Taking control of your time at work is essential, and choosing the right productivity method can make a great difference. Here are five productivity techniques to help you make the most of your workday:
The Pomodoro Technique:
It is a time management method which was developed by the entrepreneur Francesco Cirillo in the early 1990s, and it uses a timer to break down work into intervals which are called pomodoros, after the tomato-shaped kitchen timer he used to track his work as a student at university. Working under blocks of time trains your mind to focus for short periods and improves your attention span and concentration.
Eating a live frog:
Mark Twain famously once said, “Eat a live frog first thing in the morning and nothing worse will happen to you the rest of the day.”
The essence of this quote is that by completing your most undesirable tasks at the start of the day before anything else will in turn make everything else that you do that much more rewarding. This is not always the most difficult task, it should be the task with the most productive outcome. By regularly setting priorities and completing challenges quickly and effectively at the start of every single day you are sure to rise to the top.
Don’t break the chain:
Developed by the celebrated comic Jerry Seinfeld, the “don’t break the chain” technique came about when Mr. Seinfeld found himself struggling to write jokes. He would hang a calendar on the wall and every day he wrote a joke, funny or not, long or short, he would cross out the day on the calendar. After time he found himself creating a chain of X’s and the focus switched from writing jokes to not breaking the chain. This approach programs the body and mind to sit down and work productively on a daily basis. In addition, it motivates you to continue the string of Xs. This method is also a constant reminder that, in order to succeed, we must acknowledge our craft and respect the process.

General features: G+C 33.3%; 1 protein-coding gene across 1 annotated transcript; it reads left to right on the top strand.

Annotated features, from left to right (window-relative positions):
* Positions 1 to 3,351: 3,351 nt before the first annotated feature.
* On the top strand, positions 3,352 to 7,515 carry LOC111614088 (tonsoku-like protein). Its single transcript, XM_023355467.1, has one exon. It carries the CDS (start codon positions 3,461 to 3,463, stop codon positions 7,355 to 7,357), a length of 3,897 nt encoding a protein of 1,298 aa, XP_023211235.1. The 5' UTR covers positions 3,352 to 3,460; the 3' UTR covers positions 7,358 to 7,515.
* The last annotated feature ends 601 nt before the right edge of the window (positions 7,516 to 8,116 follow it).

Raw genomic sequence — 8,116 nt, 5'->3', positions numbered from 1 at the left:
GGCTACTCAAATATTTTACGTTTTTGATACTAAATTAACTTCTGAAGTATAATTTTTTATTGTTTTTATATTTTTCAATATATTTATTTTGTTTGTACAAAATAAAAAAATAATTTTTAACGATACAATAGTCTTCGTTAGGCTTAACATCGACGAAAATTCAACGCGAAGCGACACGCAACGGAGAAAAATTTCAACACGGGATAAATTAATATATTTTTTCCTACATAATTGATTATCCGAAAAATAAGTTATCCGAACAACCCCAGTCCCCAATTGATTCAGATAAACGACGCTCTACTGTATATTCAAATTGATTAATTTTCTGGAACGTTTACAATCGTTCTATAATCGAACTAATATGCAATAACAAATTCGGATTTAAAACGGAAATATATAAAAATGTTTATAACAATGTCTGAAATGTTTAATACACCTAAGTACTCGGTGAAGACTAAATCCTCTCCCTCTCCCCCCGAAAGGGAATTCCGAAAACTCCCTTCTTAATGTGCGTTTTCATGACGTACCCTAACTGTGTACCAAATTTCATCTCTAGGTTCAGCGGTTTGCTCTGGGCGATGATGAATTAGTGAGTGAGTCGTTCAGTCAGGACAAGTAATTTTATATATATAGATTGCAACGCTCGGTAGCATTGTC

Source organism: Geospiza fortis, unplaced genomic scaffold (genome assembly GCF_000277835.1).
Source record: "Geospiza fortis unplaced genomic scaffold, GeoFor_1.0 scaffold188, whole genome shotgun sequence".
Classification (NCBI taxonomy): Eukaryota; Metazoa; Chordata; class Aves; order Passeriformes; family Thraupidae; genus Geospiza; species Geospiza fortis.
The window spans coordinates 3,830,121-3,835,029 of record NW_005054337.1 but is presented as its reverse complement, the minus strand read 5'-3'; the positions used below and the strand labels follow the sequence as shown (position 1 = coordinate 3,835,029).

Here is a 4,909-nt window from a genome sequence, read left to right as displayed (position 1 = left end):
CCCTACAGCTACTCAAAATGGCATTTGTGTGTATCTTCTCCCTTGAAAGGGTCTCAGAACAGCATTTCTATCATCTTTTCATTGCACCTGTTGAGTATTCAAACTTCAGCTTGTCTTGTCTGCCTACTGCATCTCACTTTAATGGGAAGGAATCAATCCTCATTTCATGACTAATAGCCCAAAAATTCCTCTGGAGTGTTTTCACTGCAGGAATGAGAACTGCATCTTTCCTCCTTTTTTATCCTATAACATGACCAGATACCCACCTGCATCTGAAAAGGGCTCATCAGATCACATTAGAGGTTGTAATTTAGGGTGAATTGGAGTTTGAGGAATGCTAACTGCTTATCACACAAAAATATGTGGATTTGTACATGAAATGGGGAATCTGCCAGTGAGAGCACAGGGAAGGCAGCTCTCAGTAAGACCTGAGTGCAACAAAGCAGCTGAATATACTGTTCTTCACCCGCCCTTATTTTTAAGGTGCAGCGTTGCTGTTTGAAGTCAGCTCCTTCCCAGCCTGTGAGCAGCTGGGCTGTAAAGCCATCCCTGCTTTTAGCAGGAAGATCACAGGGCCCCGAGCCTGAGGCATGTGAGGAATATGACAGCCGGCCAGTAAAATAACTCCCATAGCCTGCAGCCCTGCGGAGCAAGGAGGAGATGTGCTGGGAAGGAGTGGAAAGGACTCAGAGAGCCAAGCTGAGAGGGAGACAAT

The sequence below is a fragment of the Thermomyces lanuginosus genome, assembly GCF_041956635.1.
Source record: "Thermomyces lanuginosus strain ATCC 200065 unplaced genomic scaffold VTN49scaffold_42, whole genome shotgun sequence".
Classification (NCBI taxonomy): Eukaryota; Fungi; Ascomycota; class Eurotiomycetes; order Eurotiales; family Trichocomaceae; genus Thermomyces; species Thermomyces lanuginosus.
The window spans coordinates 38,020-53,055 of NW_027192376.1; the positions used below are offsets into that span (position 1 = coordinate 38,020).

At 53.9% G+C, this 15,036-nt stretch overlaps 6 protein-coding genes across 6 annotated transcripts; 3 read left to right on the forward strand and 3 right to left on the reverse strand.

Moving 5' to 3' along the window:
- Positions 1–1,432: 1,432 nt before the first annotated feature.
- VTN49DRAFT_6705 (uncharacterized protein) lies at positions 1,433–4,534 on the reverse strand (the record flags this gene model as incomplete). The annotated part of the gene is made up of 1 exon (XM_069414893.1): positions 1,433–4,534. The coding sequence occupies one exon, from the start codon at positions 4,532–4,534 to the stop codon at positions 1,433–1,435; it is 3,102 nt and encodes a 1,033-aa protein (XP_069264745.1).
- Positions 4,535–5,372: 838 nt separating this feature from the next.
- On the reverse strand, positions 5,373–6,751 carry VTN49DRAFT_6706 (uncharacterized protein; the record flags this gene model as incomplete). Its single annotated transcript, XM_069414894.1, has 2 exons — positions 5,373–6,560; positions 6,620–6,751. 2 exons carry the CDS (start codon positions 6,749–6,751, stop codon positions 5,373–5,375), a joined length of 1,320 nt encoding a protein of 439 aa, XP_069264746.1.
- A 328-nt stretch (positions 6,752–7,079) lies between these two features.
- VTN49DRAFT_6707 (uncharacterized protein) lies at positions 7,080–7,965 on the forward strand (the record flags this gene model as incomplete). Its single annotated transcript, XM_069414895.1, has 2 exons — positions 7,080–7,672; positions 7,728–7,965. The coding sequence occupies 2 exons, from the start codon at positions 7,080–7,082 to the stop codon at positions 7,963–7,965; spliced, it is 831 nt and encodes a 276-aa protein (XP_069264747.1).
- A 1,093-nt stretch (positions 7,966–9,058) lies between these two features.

Get things done:
The “get things done” philosophy of productivity was penned by David Allen and refers to 5 steps that apply order to chaos:
Capture – Collect the thoughts that interest you and write them down and record them.
Clarify – Does the information make sense? No? Remove it or file it. If it does make sense then act on it.
Organize – Order your work with categories and lists.
Reflect – Review your work to determine what to prioritize next.
Engage – Use your system and take it with confidence into every encounter.
The Action Method:
The Action Method was created by Scott Belsky with the premise that “everything is a project”. This method can be applied to both personal and professional goals, and it works by dividing projects into three components: action steps, references, and backburner items.
Action steps are specific, concrete tasks that move you along with small gains. These include tasks such as “pay the bills, send the memo, and post the blog,” etc.
References are any project handouts that you may refer back to, such as notes, sketches, meeting minutes and websites.
Backburner items can’t be completed just now but maybe actionable someday. This method allows the breakdown of projects with a biased towards action, while other components are organized enough to provide peace of mind while not getting in the way.
Productivity is the combination of intelligent planning and focused efforts, and by following these methods you can improve your organization while approaching tasks in a more positive and productive mental attitude.